We’re sure that when compared to some ‘authentic Thai meals’, it may be considered a ‘healthier’ option. We would recommend having a small portion, or try using half the amount of the reduced fat coconut milk and/or substitute it for unsweetened soya or almond milk; try making your own curry paste to also help reduce the amount of fat in this dish.

With any food or meal, just be mindful of the portion size and the overall fat/sugar/salt contents; all in moderation folks!


NB: We couldn’t source fresh lemon grass this week, so we have used a lemon grass paste instead.  We did not use the rapeseed oil. Also, this is NOT an advertisement for Amoy; the purchase of these items was solely influenced by their prices at the time of purchase.



++++++++++++++++++++++++396g      Firm tofu
++++++++++++++++++++++++               ‘1 Kcal’ Spray (low-fat cooking oil)
++++++++++++++++++++++++100g       Carrot
++++++++++++++++++++++++60g         Fresh ginger root
++++++++++++++++++++++++2              Stalks of lemon grass (approx. 10g)
++++++++++++++++++++++++160g       Red bell pepper
++++++++++++++++++++++++100g       White mushrooms
++++++++++++++++++++++++40g         Spring onions
++++++++++++++++++++++++80g         Green beans
++++++++++++++++++++++++16g           Fresh basil
++++++++++++++++++++++++16g           Fresh Coriander
++++++++++++++++++++++++140g        Fresh bean sprouts
++++++++++++++++++++++++                Zest and juice of one lime
++++++++++++++++++++++++500ml    Vegetable stock (low-sodium, DF, GF)
++++++++++++++++++++++++400ml    Tin Reduced-fat coconut milk
++++++++++++++++++++++++30g         Thai yellow curry paste
++++++++++++++++++++++++300g       Rice noodles
++++++++++++++++++++++++10g           Peanuts (unsalted/not roasted)

NB: Check your rice noodles before cooking; do they need to be cooked or stir-fried before hand? Ours allowed us to add them straight into the soup to cook. Also, if you are using frozen vegetables, defrost them first.



Open and drain the tofu. Press between two heavy chopping boards for 30 minutes to remove any excess water.

Heat the oven to 200°C (400°F). Line a baking sheet with a silicone mat or parchment paper. Spray it with some low-fat cooking oil. Spread to coat.

In the meantime, prepare the vegetables. Wash, trim the ends, peel and then chop the carrot into ‘matchstick’ pieces. Wash, peel and chop the ginger into thin pieces. Wash, trim the ends, lightly crush with the back of a large spoon and then roughly chop the lemon grass. Wash, remove the stem, de-seed and thinly slice the bell pepper into strips.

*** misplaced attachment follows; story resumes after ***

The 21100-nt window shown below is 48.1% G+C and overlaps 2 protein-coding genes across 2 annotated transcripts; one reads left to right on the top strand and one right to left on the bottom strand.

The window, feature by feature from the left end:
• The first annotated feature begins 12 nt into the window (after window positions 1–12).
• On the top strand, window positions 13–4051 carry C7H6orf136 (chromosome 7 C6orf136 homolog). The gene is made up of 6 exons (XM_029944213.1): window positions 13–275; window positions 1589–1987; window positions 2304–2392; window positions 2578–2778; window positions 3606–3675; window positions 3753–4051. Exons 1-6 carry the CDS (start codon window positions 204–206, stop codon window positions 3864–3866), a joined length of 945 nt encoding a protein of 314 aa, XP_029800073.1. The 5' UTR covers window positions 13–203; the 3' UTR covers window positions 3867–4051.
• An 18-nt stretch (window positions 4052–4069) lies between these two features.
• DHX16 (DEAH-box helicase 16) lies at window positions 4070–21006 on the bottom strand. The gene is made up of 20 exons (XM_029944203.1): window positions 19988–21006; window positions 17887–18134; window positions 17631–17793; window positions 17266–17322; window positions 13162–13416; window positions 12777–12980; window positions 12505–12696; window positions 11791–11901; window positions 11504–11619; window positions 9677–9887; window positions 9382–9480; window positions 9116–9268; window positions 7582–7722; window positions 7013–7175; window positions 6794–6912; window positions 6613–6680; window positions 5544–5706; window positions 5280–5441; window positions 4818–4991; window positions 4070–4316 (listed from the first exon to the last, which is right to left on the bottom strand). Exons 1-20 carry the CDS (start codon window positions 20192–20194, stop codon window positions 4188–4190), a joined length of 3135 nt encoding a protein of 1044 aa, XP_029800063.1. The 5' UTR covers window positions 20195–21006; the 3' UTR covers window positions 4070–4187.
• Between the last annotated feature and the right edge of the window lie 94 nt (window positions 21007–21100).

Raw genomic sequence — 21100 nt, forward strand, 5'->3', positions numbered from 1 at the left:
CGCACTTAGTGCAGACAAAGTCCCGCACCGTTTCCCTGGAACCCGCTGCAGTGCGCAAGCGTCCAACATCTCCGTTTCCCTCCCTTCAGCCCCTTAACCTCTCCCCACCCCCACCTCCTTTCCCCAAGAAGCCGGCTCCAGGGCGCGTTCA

Wash, pat dry and roughly slice the mushrooms. Wash, trim the ends and chop the onion into large pieces. Wash, trim the ends, and halve the beans. Wash, dry and roughly chop the basil and coriander. Wash and drain the bean sprouts. Wash, zest and then juice the lime. Prepare the vegetable stock.

Ingredients ready to go!


Meanwhile, drain and chop the tofu into bite-sized pieces. Place it onto the baking sheet. Lightly spray it with some low-fat cooking oil. Place it into the oven. Bake for 30-35 minutes, or until lightly browned. TIP: You can refer to our previous recipe is you need some visual guidance for this step.

In the meantime, place a large non-stick saucepan over a medium heat. Add the stock, milk, carrot and ginger. Bring to a boil. Reduce to a simmer. Add the lemon grass and curry paste. Stir to dissolve. Cover with a lid. Allow it to cook for 5 mins.

It smells delicious right from the start 🙂



Add the bell pepper, mushrooms, onion, beans, basil and coriander (save a little for garnishing if you like) to the pan. Bring back to the boil. Reduce to a simmer. Cook for 10 mins.



In the meantime, prepare the rice noodles according to the packet instructions (at this stage if required). Drain.

Add the bean sprouts and rice noodles into the soup. Cover with a lid. Allow to cook for a further 3-5 mins or until the rice noodles are tender.

NB: Our vegetable stock has turmeric in it; another reason it’s so vibrantly yellow!



In the meantime, roughly chop the nuts; you can see we have everything else ready to go!




Remove from the heat. Pour in the juice. Add the tofu. Mix together gently.



We find because there is so much going on in the pot, it’s easier to use a spaghetti ladle to scoop out the larger pieces first….



…and then ladle the broth over it.


Once served, sprinkle over the zest (as mush as desired); top with the nuts and reserved coriander leaves (if using).

NB: The contents of this bowl represents 2 portions.

NB: The contents of this bowl represents 2 portions.



If preferred…

  • Try different vegetables: pak choi, baby corn, water chestnuts, fresh red chillies, mange tout, sugar snap peas, red onion, fresh garlic, some torn baby spinach or maybe some cubed sweet potato or butternut squash.
  • Try using: fresh or dried Kaffir leaves instead of lime zest, Thai basil leaves instead of standard basil, fresh oyster or enoki mushrooms instead of standard white ones, replace the fresh lemon grass for a puree (if you can’t source the fresh variety or your trying to save money), or try brown basmati rice in place of the rice noodles.
  • Try making your own fresh curry paste (if you have the time) instead of using store bought varieties; this will help cut down on the salt and fat contents.
  • Add some fish sauce to the broth if you are not a vegan/vegetarian (but be mindful of the salt content).